Theses and Dissertations

Issuing Body

Mississippi State University


Newman, James C., III

Committee Member

Marcum, David L.

Committee Member

Luke, Edward A.

Committee Member

Burgreen, Greg W.

Committee Member

Janus, Mark

Date of Degree


Document Type

Dissertation - Open Access


Computational Engineering (Program)

Degree Name

Doctor of Philosophy


James Worth Bagley College of Engineering


Computational Engineering Program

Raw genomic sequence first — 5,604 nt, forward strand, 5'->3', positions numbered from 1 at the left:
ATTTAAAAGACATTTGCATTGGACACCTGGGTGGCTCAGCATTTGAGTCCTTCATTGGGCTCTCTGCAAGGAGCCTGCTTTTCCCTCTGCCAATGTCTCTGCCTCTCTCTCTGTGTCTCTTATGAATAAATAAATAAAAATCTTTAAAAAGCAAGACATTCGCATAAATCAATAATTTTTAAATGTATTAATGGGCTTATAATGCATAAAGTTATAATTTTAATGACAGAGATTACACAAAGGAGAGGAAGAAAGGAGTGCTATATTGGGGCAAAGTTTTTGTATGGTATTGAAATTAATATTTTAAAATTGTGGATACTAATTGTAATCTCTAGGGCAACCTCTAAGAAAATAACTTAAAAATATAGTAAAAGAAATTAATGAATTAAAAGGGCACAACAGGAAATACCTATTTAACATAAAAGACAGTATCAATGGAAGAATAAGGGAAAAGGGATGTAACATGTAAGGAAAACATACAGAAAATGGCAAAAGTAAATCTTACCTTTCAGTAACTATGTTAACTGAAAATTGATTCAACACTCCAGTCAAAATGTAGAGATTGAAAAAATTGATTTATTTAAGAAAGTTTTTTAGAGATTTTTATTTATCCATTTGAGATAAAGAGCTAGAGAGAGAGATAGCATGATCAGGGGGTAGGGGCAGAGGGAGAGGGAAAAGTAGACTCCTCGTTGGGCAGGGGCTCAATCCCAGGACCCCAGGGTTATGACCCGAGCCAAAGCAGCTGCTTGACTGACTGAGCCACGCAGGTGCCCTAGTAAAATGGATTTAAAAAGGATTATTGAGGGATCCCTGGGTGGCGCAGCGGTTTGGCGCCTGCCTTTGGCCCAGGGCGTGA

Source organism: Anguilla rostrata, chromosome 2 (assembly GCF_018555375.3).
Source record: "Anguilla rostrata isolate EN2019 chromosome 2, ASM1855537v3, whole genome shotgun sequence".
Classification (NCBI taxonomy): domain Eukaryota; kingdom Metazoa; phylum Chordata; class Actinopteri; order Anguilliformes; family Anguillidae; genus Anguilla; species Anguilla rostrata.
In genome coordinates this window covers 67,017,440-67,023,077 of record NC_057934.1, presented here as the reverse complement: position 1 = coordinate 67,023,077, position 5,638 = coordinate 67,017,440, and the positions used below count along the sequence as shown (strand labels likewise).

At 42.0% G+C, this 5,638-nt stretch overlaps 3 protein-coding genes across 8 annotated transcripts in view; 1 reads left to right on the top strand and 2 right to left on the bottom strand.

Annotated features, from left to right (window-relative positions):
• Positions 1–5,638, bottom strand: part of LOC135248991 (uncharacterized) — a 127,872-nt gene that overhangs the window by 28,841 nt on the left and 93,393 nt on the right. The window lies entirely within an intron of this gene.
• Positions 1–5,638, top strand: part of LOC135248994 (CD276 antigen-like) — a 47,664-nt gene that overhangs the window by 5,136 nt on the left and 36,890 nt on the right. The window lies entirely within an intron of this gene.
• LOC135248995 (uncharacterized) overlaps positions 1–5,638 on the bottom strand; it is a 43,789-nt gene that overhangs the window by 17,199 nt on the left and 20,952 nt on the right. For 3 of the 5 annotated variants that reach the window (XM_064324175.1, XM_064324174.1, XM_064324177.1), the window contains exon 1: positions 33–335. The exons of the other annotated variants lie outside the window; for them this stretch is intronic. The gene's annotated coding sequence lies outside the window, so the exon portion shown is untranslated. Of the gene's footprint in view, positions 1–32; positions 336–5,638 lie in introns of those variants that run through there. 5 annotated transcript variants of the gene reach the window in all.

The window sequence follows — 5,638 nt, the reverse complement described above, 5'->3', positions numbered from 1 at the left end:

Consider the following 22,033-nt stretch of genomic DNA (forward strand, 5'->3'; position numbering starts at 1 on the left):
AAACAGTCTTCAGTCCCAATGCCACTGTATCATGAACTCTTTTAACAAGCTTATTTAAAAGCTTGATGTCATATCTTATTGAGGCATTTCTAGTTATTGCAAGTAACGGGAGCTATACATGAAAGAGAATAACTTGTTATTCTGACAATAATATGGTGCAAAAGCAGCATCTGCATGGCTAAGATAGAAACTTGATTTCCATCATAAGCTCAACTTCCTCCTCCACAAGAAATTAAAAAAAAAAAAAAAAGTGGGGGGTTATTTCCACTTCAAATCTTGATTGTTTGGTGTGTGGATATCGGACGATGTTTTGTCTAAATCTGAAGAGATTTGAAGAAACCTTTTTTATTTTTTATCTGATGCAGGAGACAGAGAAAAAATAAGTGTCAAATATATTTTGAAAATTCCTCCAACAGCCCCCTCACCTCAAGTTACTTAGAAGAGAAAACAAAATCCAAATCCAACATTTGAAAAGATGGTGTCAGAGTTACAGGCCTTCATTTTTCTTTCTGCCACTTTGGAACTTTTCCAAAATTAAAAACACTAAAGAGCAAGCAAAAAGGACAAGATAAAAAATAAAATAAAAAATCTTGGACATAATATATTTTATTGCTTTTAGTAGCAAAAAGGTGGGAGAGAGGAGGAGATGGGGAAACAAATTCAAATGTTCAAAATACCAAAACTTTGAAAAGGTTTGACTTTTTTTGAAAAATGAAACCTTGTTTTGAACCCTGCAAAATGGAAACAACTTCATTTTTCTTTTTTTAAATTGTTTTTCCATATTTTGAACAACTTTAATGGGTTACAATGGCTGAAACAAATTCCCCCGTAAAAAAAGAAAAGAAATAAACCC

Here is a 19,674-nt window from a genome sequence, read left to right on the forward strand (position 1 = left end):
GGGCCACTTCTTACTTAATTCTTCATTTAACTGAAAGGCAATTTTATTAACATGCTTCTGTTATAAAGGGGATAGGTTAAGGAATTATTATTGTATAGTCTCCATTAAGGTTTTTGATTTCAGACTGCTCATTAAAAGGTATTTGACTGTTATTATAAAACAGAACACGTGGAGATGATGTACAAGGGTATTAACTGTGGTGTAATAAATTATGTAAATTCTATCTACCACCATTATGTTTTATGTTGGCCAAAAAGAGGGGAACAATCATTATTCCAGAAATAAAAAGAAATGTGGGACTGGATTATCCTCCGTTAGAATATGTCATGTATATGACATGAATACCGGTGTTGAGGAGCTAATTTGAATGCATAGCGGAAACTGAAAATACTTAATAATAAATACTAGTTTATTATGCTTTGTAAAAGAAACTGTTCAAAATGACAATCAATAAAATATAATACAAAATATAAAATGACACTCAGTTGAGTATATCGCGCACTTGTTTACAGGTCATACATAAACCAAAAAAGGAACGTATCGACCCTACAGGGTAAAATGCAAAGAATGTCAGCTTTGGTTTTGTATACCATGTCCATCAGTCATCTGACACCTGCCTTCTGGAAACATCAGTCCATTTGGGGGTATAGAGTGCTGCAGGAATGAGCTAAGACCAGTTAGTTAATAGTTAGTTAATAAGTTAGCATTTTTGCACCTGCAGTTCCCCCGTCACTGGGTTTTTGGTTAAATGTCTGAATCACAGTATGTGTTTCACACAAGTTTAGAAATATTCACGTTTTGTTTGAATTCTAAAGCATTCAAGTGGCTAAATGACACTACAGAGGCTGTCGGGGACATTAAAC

This study seeks to reduce the degree of uncertainty that often arises in computational fluid dynamics simulations about the computed accuracy of functional outputs. An error estimation methodology based on discrete adjoint sensitivity analysis is developed to provide a quantitative measure of the error in computed outputs. The developed procedure relates the local residual errors to the global error in output function via adjoint variables as weight functions. The three major steps in the error estimation methodology are: (1) development of adjoint sensitivity analysis capabilities; (2) development of an efficient error estimation procedure; (3) implementation of an output-based grid adaptive scheme. Each of these steps are investigated. For the first step, parallel discrete adjoint capabilities are developed for the variable Mach version of the U2NCLE flow solver. To compare and validate the implementation of adjoint solver, this study also develops direct sensitivity capabilities. A modification is proposed to the commonly used unstructured flux-limiters, specifically, those of Barth-Jespersen and Venkatakrishnan, to make them piecewise continuous and suitable for sensitivity analysis. A distributed-memory message-passing model is employed for the parallelization of sensitivity analysis solver and the consistency of linearization is demonstrated in sequential and parallel environments. In the second step, to compute the error estimates, the flow and adjoint solutions are prolongated from a coarse-mesh to a fine-mesh using the meshless Moving Least Squares (MLS) approximation. These error estimates are used as a correction to obtain highlyurate functional outputs and as adaptive indicators in an iterative grid adaptive scheme to enhance the accuracy of the chosen output to a prescribed tolerance. For the third step, an output-based adaptive strategy that takes into account the error in both the primal (flow) and dual (adjoint) solutions is implemented. A second adaptive strategy based on physics-based feature detection is implemented to compare and demonstrate the robustness and effectiveness of the output-based adaptive approach. As part of the study, a general-element unstructured mesh adaptor employing h-refinement is developed using Python and C++. Error estimation and grid adaptation results are presented for inviscid, laminar and turbulent flows.